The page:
How to Create Critical Readers: The 3 Keys

A child sitting in a quiet room with a good book isn’t a flashy or, more significantly, marketable teaching method. It just happens to be the only way anyone ever grew up to become a reader.

When teachers make time every day for students to curl up with books they love and engage in the single activity that consistently correlates with high levels of performance on standardized tests of reading ability—frequent, voluminous, self-selected reading—they’re helping students become skilled, passionate, habitual, critical readers.

And that is the goal of The Reading Zone. Just as important, along the way we hope students will become smarter, happier, more just, and more compassionate people because of the diverse worlds they experience within those hundreds of thousands of lines of black print.

Here are a few more reasons why it’s so important to give children time, choice, and access, when it comes to books and reading.

Time

We know that students need time to read, at school and at home, every day. We understand that when particular children love their particular books, reading is more likely to happen during the time that’s set aside for it—that the only surefire way to induce a love of books is to invite students to choose their own. So teachers help children select enjoyable books, develop and refine literary criteria, and carve out identities for themselves as readers. We get that it’s essential that every child we teach be able to say, “These are my favorite authors, genres, books, and characters this year, and this is why.” Personal preference is the foundation for anyone who will make of reading a personal art.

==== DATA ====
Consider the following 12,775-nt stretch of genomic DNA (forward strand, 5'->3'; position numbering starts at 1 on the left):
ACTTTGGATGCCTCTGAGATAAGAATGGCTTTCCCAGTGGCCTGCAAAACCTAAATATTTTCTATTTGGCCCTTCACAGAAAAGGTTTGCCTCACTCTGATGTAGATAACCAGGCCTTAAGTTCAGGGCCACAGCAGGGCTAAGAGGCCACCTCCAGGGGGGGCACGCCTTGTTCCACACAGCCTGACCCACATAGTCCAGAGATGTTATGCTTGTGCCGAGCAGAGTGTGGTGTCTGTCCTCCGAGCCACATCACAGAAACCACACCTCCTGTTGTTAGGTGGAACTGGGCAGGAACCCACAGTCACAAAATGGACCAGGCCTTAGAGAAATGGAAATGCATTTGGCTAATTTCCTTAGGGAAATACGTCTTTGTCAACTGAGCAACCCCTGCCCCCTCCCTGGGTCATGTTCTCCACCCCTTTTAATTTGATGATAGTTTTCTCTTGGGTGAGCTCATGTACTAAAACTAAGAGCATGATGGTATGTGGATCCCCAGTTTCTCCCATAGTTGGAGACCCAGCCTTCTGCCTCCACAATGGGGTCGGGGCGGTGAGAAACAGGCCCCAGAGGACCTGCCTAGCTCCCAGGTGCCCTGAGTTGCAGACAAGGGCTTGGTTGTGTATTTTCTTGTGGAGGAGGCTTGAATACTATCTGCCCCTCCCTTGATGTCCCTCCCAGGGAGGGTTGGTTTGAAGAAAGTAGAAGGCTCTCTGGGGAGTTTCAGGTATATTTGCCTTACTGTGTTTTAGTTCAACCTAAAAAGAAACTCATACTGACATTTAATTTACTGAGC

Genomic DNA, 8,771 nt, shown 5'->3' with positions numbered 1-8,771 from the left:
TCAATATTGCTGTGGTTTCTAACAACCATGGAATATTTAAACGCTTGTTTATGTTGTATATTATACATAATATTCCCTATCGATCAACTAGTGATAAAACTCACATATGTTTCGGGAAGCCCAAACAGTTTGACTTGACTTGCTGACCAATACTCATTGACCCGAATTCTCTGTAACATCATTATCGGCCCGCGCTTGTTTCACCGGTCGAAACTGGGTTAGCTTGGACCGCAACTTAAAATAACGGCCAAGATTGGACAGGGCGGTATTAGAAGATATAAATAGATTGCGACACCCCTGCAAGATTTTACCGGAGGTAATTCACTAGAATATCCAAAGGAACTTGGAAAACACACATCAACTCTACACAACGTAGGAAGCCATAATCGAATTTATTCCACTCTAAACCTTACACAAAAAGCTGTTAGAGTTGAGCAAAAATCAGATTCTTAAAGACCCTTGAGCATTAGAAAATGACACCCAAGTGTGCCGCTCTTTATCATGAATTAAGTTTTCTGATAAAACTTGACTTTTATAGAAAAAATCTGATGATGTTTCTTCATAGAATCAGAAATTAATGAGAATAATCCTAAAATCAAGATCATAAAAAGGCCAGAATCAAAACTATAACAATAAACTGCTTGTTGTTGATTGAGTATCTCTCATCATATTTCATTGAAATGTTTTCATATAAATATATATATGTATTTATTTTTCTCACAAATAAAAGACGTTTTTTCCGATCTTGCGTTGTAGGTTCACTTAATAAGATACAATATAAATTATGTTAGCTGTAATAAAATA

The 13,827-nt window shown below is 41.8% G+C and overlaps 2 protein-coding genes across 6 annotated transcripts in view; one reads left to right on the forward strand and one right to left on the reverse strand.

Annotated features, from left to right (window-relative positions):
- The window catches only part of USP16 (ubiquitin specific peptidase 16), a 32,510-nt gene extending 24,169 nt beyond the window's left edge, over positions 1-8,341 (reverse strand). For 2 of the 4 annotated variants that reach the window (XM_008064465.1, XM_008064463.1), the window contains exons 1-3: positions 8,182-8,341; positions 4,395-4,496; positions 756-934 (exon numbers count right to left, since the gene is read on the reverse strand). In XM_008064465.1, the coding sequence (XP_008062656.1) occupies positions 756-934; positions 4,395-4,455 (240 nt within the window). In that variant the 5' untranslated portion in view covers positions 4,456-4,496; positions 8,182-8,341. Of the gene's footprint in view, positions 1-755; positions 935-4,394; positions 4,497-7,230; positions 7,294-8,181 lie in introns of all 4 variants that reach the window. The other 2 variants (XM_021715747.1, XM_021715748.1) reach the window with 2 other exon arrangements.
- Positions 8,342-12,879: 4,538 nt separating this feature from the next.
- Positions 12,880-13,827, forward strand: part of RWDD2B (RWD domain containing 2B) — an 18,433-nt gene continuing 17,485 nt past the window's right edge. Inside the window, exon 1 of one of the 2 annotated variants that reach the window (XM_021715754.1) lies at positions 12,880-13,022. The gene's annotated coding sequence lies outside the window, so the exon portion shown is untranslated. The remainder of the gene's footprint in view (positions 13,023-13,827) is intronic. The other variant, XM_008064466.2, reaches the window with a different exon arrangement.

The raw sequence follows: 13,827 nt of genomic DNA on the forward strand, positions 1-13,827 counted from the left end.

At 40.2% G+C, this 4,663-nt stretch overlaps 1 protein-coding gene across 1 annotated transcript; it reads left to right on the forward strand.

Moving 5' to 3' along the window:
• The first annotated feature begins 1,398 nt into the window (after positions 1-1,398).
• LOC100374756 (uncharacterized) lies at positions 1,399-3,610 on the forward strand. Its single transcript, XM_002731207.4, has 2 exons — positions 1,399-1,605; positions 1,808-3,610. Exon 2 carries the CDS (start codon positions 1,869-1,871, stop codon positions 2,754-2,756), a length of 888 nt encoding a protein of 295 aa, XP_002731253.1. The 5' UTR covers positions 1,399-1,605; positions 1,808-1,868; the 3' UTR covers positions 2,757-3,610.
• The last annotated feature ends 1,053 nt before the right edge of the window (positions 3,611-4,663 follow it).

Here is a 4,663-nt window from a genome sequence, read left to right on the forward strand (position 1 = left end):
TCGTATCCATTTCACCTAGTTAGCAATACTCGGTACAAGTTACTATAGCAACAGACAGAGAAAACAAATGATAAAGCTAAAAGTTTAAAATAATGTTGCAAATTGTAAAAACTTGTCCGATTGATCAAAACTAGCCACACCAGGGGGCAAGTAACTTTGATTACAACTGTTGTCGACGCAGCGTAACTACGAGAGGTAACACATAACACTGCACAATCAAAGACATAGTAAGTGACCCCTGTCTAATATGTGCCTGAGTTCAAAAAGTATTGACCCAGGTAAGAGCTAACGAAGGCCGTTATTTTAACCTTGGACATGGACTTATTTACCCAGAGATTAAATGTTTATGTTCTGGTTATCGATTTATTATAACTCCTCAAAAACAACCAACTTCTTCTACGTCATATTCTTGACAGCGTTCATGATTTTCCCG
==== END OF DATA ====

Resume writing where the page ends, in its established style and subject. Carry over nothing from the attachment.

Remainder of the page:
Choice

Starting in kindergarten and going straight through until the end of high school, free choice of books should be a child’s right, not a privilege granted by a kind teacher. Our students have shown us that opportunities to consider and reconsider books make reading feel sensible and attractive to children right from the start—and that they will read more books than we ever dreamed possible and more challenging books than we ever dreamed of assigning.

Access

We’ve learned, too, that students need access to a generous assortment of inviting titles. Instead of investing in an expensive core reading program, our school makes individual books the budget priority. No child ever grew up to become a skilled, habitual, critical, passionate reader via a fat textbook.

And we’ve learned that we need to read a lot of the books we hope students will, so we can make genuine, knowledgeable recommendations, offer help as readers need it, and teach children one at a time in the daily, quiet conversations of reading workshop.

To learn more about The Reading Zone: How to Help Kids Become Passionate, Skilled, Habitual, Critical Readers, 2nd Ed., you can purchase the book here.

About the author:

Nancie Atwell founded the Center for Teaching and Learning in 1990. She taught grades 7–8 writing and reading for forty years. She is the first classroom teacher to receive the major research awards in the field of language arts, the M.L.A. Mina P. Shaughnessy Prize and the National Council of Teachers of English David H. Russell Award. She has won many other awards for her contributions to education, including the inaugural Global Teacher Prize, presented by the Varkey Foundation. 

10 Prompts to Invite Students to Write About Their Reading